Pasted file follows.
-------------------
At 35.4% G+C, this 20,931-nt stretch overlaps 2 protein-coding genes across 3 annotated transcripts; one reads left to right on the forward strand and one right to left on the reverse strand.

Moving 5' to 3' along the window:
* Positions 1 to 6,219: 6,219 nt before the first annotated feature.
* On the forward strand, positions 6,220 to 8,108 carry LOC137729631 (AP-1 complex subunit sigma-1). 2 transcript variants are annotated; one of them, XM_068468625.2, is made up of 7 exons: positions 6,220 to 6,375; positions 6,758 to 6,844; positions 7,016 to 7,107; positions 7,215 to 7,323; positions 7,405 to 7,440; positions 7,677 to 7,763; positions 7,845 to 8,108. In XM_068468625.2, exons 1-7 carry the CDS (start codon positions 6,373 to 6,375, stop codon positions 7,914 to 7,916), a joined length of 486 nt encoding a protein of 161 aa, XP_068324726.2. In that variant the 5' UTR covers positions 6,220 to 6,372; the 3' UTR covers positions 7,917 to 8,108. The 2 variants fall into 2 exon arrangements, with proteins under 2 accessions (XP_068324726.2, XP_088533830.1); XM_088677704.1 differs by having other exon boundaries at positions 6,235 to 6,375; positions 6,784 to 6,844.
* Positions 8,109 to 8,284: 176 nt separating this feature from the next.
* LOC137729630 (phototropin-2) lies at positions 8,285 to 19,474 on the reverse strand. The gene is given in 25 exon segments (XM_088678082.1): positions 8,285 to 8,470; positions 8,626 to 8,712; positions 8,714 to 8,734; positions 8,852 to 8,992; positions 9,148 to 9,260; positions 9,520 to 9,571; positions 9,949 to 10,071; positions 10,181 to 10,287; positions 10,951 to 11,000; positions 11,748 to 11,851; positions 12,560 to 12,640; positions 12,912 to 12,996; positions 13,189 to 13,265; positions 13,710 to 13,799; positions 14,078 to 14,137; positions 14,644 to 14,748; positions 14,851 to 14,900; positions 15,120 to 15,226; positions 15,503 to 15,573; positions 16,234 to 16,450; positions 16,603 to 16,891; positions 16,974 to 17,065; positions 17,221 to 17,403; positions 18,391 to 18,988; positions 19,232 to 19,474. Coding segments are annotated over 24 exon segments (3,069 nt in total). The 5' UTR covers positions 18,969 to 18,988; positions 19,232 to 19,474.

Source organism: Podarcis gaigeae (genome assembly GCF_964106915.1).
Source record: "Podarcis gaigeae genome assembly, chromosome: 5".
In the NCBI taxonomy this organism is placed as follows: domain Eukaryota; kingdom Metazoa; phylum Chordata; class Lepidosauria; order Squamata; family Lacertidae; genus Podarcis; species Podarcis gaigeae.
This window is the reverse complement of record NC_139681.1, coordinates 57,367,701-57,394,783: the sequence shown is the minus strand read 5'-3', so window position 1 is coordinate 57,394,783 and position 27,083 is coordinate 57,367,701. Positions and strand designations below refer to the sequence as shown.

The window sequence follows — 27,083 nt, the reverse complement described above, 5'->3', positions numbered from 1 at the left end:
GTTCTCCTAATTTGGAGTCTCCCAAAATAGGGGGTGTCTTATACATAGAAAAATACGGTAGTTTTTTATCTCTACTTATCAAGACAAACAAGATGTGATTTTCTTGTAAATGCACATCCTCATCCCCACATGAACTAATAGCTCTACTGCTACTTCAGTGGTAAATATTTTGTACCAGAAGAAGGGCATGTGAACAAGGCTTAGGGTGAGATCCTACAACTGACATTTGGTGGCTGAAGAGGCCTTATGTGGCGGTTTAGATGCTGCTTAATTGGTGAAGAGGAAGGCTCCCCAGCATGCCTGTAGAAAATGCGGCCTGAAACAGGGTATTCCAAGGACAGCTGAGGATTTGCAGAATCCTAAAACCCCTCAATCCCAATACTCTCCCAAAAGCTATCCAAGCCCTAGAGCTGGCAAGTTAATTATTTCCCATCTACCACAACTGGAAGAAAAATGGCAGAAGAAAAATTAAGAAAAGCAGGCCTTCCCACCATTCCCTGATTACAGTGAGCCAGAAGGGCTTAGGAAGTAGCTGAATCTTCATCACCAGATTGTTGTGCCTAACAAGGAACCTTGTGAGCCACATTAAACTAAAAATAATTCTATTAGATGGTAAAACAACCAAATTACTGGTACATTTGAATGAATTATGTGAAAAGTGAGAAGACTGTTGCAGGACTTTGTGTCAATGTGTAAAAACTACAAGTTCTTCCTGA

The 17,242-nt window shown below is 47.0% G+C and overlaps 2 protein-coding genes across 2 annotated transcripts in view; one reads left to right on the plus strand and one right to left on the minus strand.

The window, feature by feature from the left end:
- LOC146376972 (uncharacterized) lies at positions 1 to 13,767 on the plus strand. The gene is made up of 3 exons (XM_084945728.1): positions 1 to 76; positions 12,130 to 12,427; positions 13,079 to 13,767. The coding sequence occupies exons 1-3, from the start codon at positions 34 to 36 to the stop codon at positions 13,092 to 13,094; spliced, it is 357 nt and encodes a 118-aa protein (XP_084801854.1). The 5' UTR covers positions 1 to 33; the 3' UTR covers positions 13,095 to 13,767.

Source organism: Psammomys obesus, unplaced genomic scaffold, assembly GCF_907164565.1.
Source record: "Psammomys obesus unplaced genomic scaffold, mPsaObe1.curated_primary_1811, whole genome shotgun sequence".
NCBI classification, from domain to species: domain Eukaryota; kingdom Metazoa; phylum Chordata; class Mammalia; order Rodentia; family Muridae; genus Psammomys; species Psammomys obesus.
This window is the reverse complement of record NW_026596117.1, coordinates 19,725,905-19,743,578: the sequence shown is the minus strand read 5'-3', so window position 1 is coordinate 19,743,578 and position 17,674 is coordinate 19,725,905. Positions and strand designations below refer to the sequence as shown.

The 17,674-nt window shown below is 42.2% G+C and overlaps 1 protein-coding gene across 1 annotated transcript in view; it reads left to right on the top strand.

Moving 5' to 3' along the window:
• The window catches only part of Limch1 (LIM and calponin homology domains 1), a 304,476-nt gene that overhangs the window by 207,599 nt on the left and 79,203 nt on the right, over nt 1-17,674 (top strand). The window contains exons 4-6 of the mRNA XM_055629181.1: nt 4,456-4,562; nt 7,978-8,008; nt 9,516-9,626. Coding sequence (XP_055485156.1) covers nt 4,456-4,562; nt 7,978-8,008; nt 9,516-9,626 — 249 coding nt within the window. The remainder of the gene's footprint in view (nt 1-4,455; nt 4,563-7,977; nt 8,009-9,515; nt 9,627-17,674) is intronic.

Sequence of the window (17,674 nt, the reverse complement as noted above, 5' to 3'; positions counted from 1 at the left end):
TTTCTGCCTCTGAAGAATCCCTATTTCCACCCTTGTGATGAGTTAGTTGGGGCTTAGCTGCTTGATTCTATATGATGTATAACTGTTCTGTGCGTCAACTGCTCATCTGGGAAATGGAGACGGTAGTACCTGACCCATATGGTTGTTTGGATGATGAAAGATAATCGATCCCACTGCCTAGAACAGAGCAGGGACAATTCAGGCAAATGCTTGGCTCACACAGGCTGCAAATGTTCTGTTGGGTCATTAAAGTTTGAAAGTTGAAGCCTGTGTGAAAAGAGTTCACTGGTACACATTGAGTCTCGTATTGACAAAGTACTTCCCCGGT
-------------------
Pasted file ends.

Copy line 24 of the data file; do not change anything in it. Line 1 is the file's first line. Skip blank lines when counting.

TTTCTGCCTCTGAAGAATCCCTATTTCCACCCTTGTGATGAGTTAGTTGGGGCTTAGCTGCTTGATTCTATATGATGTATAACTGTTCTGTGCGTCAACTGCTCATCTGGGAAATGGAGACGGTAGTACCTGACCCATATGGTTGTTTGGATGATGAAAGATAATCGATCCCACTGCCTAGAACAGAGCAGGGACAATTCAGGCAAATGCTTGGCTCACACAGGCTGCAAATGTTCTGTTGGGTCATTAAAGTTTGAAAGTTGAAGCCTGTGTGAAAAGAGTTCACTGGTACACATTGAGTCTCGTATTGACAAAGTACTTCCCCGGT